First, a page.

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If you can’t identify an exit strategy, you can’t identify your market #jtbd 

Mike Boysen | May 7, 2017 87 views No Comments

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Hypothesis: A product or service innovator can determine the best market opportunity, the optimal growth path, and/or an exit strategy before they build their product

To begin, this is one of those touchy subjects because everyone involved in this world is pretty smart, and has an opinion. Some are personally very successful — e.g. venture capitalists — and some believe they are going to be successful — e.g. founders. There is no arguing with them and I don’t intend to argue with them. Instead, I will just lay my thoughts down, and begin by reminding everyone of some basic facts that very few have demonstrated an ability to overcome.

Fact #1: 95% of new product or service launches fail in some form or fashion— elaborated by the following facts; especially the growth one

Fact # 2: Only 5% of companies are able to sustain a real, inflation-adjusted growth rate of more than 6%

Fact #3: 95% of companies reach a point where growth simply stalls to rates at or below the rate of growth of GNP

Fact #4: Only 4% of the companies whose rate of growth stalls are able to successfully reignite growth to even 1% above the GNP rate of growth


There are no soft-landings for founders who think they are just failing fast. There is only failure. That goes for the big boys too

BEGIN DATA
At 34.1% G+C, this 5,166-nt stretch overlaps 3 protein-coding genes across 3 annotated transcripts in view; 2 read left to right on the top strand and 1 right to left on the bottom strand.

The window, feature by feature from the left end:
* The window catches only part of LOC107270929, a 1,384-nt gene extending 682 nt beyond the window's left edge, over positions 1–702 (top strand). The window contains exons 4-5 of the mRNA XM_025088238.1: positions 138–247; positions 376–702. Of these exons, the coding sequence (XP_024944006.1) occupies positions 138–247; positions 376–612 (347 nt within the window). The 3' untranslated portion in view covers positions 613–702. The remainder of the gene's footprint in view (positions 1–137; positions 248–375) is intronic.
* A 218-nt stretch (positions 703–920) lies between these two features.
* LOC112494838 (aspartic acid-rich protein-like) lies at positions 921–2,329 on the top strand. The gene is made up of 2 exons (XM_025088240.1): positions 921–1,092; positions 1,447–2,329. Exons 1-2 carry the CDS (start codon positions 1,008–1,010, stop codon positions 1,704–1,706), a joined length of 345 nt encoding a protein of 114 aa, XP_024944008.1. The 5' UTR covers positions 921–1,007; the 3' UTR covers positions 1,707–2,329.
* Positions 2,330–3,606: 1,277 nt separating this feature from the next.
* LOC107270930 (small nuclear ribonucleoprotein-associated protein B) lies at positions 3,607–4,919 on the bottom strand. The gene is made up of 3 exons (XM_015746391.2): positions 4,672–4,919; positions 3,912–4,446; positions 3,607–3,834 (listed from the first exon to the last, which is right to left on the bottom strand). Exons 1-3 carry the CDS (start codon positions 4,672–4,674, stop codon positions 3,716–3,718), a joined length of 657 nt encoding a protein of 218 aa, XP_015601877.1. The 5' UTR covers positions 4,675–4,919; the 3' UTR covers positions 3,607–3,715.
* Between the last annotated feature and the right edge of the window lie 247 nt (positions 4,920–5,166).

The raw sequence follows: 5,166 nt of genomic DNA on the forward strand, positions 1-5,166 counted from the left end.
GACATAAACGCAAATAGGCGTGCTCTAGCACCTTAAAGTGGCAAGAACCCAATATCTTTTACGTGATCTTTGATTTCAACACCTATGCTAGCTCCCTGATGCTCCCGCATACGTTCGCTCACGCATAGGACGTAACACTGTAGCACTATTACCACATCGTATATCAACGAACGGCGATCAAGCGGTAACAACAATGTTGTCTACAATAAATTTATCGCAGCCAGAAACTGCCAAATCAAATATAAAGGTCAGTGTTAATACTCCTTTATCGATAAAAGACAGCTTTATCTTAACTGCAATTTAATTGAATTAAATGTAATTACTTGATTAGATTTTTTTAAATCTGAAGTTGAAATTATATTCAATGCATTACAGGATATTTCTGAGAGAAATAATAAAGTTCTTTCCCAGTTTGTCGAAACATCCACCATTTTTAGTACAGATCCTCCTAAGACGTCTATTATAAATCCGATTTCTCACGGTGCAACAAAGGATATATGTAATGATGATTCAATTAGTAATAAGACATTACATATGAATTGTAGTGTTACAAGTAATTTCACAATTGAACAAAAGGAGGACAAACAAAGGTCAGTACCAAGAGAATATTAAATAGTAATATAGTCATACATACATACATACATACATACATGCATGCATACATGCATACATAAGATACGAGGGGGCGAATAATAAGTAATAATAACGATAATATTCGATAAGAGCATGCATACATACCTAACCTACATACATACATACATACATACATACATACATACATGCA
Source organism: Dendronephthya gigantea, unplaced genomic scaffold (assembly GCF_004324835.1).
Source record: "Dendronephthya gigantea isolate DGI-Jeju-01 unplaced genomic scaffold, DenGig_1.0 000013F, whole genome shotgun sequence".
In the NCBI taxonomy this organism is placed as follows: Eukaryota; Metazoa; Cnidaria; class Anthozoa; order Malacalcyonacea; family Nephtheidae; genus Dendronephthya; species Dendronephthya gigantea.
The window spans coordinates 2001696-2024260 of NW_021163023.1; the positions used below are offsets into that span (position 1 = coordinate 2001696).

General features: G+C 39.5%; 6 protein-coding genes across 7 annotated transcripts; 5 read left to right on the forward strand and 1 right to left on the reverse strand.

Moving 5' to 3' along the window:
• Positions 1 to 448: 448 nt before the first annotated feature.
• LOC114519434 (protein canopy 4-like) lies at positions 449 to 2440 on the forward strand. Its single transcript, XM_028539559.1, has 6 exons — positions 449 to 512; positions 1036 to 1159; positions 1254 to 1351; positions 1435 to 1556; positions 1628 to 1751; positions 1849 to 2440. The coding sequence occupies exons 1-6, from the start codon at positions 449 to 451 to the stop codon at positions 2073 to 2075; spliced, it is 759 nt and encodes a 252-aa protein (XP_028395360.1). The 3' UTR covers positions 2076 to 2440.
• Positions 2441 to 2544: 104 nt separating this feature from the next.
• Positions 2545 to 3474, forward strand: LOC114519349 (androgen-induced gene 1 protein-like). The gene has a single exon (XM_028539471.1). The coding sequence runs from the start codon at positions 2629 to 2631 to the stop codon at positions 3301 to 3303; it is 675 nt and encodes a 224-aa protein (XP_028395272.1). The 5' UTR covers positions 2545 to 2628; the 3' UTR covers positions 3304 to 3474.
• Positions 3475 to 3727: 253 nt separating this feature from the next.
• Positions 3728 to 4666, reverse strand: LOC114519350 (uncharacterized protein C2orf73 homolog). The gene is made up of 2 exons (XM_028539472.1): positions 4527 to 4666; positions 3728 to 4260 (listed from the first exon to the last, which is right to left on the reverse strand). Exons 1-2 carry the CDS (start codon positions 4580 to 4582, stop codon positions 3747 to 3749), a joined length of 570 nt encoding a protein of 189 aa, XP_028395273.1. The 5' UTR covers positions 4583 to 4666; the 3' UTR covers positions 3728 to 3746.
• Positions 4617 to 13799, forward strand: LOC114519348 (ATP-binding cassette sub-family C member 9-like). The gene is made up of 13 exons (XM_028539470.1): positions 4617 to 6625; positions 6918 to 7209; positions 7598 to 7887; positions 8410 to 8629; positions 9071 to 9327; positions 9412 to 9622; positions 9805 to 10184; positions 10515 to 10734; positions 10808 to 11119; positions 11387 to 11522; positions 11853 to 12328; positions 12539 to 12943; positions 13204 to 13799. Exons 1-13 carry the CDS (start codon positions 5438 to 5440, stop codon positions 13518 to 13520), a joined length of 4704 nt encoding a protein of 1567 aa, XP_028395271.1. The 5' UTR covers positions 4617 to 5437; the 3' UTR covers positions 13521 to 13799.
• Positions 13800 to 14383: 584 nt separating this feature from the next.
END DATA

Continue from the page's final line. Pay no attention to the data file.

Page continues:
These facts should tell us not to trust our intuition. Yet, we build investment strategies based on getting that one big home run; when there is no guarantee that it’ll come (using traditional methods). If there were, we’d only be funding the home runs, wouldn’t we?

Now I’ll move on to some broadly unaccepted assumptions:

Assumption #1: Founders’ ideas are worth nothing — nor is the value of each subsequent idea after the first one fails. In fact, my ideas are worth nothing as well (so there you go).

Assumption #2: Investors are seemingly no better at predicting product success than founders. They just spread their — or other people’s — money around and hope for the best. Come on, you know it’s true, or you’d rarely invest in failures

Assumption #3: Creative people are absolutely needed to design solutions (products and services). But these are not the people that should be doing the targeting or core problem solving — i.e., identifying markets and/or growth strategies. Stick with what you’re good at. The problem space is not the same as the solution space, and I’m not talking about design challenges